In the absence of an etching board, place the copper plate on a thick piece of brown paper larger than the plate; make two ribs of the same paper, doubled four or more times, and about an inch wide; place them at each end of the plate on the brown paper, and fasten them with sealing wax; these ribs serve as shoulders for the rest to lay on, which will prevent the hand from touching the work. Now cut the tracing paper to the size of the plate, having ruled the margin line if one is required. Place the tracing reversed; that is, with the pencil side to the plate. Fix it with pieces of soft wax round the border, leaving open the bottom to admit the transfer paper, which introduce with the chalk side next to the plate; the upper side of the paper must be kept clean, that the pencil-lines on the tracing paper may be seen. With an H H pencil, cat sharp and short, go over all the lines of the tracing with rather an upright hand and a strong pressure; the upper side of the tracing paper will show whether all the lines have been traced; look sideways at the work, and the black,lead murks will be perceptible. Before advancing far Id the transfer, lift up the bottom of the tracing to ascertain if the lines are of sufficient strength; if not, apply more red chalk to the transfer paper.
When the transfer it nearly completed, do not take off the whole of the paper, but let the top part remain fixed. Then lift up the tracing, and if any part of it has been neglected, it can again be filed down, and the omission rectified.
Commence with a fine-pointed needle, No. 1, and go carefully over the outline, not making much impression on the copper, but sufficient to remove the ground; with the same point go over all the lighter parts, increasing the pressure, so as to make a slight indentation on the plate. No. 2 point mallow be used to go over the lighter shade, with an increased weight of hand. No. 2 point will answer for the darker shades making the lines nearer together and increasing the pressure. Interline parts that require extra colour with No. 1 point; the etching may he worked at for a considerable time by interlining and dotting. If there are any marks to expunge, dip a pointed camel-hair pencil into the turpentine bottle, and with its point work up some of the ground on the margin of the plate, and therewith slop out the objectionable marks. When set, it will resist the aquafortis.
In cold weather the wax will be too hard to roll out with the hand; in that case it must be placed in moderately til it becomes pliable; then pull and roll it out, Fig. 27, to about the thickness of a small walking-stick; slightly grease the point of the thumb and two forefingers with mutton fat; press the roll of wax flat, and place it on the border of the plate with the edge to the varnish, taking great care that the bordering wax does not go off the Tarnish, At the parts intended to be the darkest corner of the plate, pinch out the wax border, that the height of the wait may be increased at that corner where the spout is to be formed with the was to prevent spilling the aquafortis in pour ing it off.
Lay the plate flat on a piece of canvas larger than the plate, as a protection from any splashings that may be made. Place the spout of the plate in front for the convenience of pouring off. Pour a little water over the plate to tee if there are any leaks in your border; it' there are any, pour off the water; let the plate dry, particularly in the defective part; then press down the outer edge of the wax with a piece of wood. Leaks can also be found without using water by holding the plate upto the light and looking at the edge, when the smallest pin-hole will be immediately detected. Have two or three small wedges, to be used for tilting the plate should the acid not layeren. When the border is sound, pour off the water; then cover the surface of the plate with the aquafortis from No. 2 bottle. If, in the course of half a minute, the etching on the plate should assume a light-grey coating, the mixture is good; but if it should throw up bubbles, it is over strong, and more water must be added but not on the plate. The mixture must be placed in the jug, then in the bottle, and afterwards returned to the plate. Should the lines on the plate remain as bright copper after the acid has been on half a minute, it is not strong enough, and some aquafortis out of bottle No. 3 must be added.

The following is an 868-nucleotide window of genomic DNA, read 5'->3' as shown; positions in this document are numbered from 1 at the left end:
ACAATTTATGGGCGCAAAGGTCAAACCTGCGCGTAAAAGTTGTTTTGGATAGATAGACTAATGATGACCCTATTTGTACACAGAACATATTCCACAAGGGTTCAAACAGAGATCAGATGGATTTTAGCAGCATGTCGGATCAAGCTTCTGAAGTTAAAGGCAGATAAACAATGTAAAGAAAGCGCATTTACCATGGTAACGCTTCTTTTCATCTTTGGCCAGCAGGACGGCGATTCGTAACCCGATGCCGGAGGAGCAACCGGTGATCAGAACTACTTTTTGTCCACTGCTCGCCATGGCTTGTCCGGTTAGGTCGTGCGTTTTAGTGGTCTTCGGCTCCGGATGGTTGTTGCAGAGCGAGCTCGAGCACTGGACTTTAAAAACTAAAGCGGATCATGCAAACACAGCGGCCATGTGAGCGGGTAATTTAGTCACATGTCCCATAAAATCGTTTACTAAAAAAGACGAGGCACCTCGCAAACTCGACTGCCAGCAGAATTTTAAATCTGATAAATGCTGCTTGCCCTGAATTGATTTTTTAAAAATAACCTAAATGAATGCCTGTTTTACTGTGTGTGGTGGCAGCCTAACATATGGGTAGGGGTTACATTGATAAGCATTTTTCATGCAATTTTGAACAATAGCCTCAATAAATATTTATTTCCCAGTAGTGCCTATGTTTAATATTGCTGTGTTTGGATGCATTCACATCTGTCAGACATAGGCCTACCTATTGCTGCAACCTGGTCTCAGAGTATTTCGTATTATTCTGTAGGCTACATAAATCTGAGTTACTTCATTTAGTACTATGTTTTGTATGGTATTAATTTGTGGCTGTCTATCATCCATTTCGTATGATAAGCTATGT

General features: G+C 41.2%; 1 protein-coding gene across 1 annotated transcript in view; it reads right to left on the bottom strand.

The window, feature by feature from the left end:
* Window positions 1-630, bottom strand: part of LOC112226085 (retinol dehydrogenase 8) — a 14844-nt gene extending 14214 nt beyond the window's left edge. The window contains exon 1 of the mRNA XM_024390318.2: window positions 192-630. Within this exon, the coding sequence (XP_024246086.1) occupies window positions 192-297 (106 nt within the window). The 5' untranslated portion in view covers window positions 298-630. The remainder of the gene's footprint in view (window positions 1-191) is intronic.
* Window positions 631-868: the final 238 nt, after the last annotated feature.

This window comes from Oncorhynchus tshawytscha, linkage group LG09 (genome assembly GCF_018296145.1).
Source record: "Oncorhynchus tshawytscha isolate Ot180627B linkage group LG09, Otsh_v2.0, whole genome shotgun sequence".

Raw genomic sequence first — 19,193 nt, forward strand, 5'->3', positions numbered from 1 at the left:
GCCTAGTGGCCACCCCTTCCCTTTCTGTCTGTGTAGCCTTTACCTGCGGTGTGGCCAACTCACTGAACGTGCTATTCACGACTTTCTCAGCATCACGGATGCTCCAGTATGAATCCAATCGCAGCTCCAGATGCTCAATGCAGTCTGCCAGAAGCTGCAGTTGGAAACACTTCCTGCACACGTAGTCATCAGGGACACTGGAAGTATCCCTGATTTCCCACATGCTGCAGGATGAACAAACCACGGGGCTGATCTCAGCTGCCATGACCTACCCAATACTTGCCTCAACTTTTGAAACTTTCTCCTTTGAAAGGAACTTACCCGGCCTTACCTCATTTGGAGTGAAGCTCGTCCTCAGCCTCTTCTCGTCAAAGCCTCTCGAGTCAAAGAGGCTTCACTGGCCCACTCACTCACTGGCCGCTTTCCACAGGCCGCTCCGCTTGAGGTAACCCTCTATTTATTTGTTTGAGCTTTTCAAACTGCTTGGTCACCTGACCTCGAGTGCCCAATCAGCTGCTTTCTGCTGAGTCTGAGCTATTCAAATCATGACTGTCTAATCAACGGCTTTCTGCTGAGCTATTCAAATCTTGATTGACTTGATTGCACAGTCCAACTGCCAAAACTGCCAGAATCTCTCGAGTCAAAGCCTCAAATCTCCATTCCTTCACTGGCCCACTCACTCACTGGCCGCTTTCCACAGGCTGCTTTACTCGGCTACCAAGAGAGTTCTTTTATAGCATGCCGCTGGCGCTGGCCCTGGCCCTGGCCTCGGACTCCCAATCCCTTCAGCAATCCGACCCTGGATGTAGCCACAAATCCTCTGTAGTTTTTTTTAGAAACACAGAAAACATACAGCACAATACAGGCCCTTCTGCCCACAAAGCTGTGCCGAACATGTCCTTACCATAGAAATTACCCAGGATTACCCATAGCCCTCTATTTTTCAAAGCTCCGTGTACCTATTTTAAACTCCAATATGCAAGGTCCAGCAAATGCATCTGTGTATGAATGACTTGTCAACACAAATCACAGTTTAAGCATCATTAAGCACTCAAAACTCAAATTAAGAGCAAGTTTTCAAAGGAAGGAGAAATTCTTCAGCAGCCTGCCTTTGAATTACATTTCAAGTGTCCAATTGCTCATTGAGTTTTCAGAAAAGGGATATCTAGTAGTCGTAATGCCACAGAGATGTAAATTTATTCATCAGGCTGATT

When the mixture on the lines does not produce a foam, but the plate continues of a grey, frosty appearance, the process is going on well. The power of biting-in correctly depends on the experience in using the acid. With a soft camel-hair pencil, lightly remove the frosty appearance, taking care that the quill does not touch the ground. Should any part of the ground break up by the lines becoming united, pour off the acid carefully into the jug.
Lay the plate again on the flat, and cover it with water from the other jug, moving it gently with the camel hair pencil, which place at once in a water jug when taken from the acid, or it will soon be destroyed. Throw away the wash water from the plate. When the first biting is completed set the plate up endways to dry, Fig. 28.
When the plate is perfectly dry, take off with a blunt point covered with silk and dipped in turps a spot of ground in the lighter part to ascertain if the acid has made sufficient indentation. If it has, work up the stopping-out varnish with a camel-hair pencil, and with it cover all the parts intended to remain light; elevate the rest, Fig. 29, so as not to press the border wax. When the stopping out varnish is dry, which may be ascertained by placing the finger on it (if it does not stick, it is dry), put on the same aquafortis (bottle No. 2),and let it remain until you observe the ground giving way; then pour off the acid, and wash well as before. Put the plate to drain. Should it be required, more biting may be done; the process is the same.